Melbourne design week presented by the National Gallery of Victoria was held throughout the third week of March at various locations around the city, showcasing some of the state’s leading designers of furniture, lighting, general wares and objet d’art. The 1880’s mansion Villa Alba in the inner east suburb of Kew provided one such exhibition space. The darkened original interiors preserved in a semi restored state speak of former grandeur, hand painted depictions of native English wildlife and floral motifs envelope the inner walls, aptly fitting together for the mise-en-scène of Futures Collective put together by Spence and Lyda to flaunt an array of both locally and internationally recognised designer’s wares in individually curated spaces. Each room flows on from the last tied together by allowing the works to mix freely as opposed to one designers work allocated to one room. In the drawing room a recycled plastic rug depicting the Ganges river hangs like a tapestry from a temporary gantry by Álvaro Catalán de Ocón from his Plastic Rivers series, soft in composition to the sharp lines of Broached Commissions’ Recall Monoliths finished in reclaimed veneer.
Low-set chairs, tables and lounges for Sydney’s Ace Hotel by Fiona Lynch take pride of place in the vestibule overlooked by the painted views of Sydney Harbour and Edinburgh respectively. Created using raw sustainable timber upholstered in Belgian linen appearing seemingly splattered with paint from the ceiling above, the patternation created utilising waste from the hotel building site; brick rubble, broken glass and discarded metal all finely ground to form pigments to dye the fabric. This form of sustainable reuse and recycling not only helps the impact of the site on the environment but also incorporates the history of the site into the finished product. Upstairs in the main bedroom Lucy Kurrein’s Bibendum for Molinari Design sits as a centrepiece. A three seat modular lounge composed of decoupled curved white bases that wrap up into a supporting back for the cushion upholstered in off white leather, with each piece being independent of the other allowing the user to utilise individual seats as armchairs or together as a complete suite. The curving lines of the lounge are juxtaposed by the sharp angles of various tables from Jon Goulder’s Innate 2.0 series.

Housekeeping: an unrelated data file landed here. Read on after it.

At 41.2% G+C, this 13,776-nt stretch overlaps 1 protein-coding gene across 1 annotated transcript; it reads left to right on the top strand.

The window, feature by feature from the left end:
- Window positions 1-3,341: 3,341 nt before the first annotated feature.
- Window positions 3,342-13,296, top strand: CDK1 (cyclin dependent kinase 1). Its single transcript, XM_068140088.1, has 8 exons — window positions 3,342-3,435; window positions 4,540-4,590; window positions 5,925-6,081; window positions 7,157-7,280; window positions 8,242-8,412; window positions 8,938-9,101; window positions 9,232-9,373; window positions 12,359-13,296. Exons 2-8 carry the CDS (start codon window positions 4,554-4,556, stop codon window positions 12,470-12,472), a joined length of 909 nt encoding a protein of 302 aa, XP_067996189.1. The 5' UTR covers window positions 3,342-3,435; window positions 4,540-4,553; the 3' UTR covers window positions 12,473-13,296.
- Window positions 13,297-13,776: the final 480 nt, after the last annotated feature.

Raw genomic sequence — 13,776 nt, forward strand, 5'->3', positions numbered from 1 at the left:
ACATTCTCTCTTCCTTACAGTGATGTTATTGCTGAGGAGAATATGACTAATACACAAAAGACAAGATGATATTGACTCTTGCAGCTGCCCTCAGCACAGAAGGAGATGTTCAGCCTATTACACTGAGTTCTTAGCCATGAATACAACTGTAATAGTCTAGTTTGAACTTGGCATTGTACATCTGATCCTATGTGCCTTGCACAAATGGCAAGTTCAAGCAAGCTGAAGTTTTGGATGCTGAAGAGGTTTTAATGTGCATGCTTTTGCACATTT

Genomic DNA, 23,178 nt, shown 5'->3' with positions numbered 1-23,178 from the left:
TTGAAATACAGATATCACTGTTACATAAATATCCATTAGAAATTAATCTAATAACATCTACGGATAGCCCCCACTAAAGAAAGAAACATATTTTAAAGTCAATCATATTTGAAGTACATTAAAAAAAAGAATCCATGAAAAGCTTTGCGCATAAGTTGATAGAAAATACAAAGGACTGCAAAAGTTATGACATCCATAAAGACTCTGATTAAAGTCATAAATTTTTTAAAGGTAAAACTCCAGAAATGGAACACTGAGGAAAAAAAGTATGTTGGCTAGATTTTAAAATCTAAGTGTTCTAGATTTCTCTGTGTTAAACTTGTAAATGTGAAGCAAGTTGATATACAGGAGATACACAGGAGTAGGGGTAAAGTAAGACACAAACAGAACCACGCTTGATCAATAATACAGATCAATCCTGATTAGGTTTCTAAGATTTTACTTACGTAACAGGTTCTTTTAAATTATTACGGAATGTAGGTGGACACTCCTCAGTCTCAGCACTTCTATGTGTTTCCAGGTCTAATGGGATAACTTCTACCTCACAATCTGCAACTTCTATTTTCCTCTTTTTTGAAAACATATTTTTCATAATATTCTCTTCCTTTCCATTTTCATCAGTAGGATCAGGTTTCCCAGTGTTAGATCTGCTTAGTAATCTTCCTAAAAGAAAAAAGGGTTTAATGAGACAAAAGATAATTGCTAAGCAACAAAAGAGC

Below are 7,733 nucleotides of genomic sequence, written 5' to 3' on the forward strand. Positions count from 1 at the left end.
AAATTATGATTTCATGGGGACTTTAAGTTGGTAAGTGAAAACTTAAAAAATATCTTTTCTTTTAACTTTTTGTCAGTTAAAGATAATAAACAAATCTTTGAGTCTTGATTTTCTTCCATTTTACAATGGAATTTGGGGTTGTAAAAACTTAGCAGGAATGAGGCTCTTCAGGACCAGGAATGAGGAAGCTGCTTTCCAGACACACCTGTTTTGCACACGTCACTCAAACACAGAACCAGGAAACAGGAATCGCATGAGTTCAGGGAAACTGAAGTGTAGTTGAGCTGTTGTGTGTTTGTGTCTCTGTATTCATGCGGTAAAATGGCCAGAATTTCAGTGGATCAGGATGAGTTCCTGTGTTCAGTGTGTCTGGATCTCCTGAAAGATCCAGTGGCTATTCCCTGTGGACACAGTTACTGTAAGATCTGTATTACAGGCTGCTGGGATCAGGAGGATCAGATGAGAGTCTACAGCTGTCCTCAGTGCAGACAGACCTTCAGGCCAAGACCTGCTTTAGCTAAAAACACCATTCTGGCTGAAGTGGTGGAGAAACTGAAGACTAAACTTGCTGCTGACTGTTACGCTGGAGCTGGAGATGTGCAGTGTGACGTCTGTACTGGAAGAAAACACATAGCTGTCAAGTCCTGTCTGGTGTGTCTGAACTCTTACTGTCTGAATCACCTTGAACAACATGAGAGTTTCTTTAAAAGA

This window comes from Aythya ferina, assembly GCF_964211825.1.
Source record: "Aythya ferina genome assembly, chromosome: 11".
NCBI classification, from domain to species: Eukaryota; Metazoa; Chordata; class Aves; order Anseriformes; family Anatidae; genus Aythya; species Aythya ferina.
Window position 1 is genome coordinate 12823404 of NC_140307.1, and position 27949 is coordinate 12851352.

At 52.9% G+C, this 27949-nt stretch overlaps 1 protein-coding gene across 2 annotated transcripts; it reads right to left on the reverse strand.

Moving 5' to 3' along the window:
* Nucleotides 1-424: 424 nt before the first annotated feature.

Drifting from room to room soft music wafts throughout the halls only interrupted by the hushed reverberation of voices, the ambiance is set by both this, the typical scent of an old building and the visually pleasing pieces curated by Otomys Gallery scattered throughout the house to accompany each space, broken up by the odd view out of a window, across the gardens to the undulating topography beyond.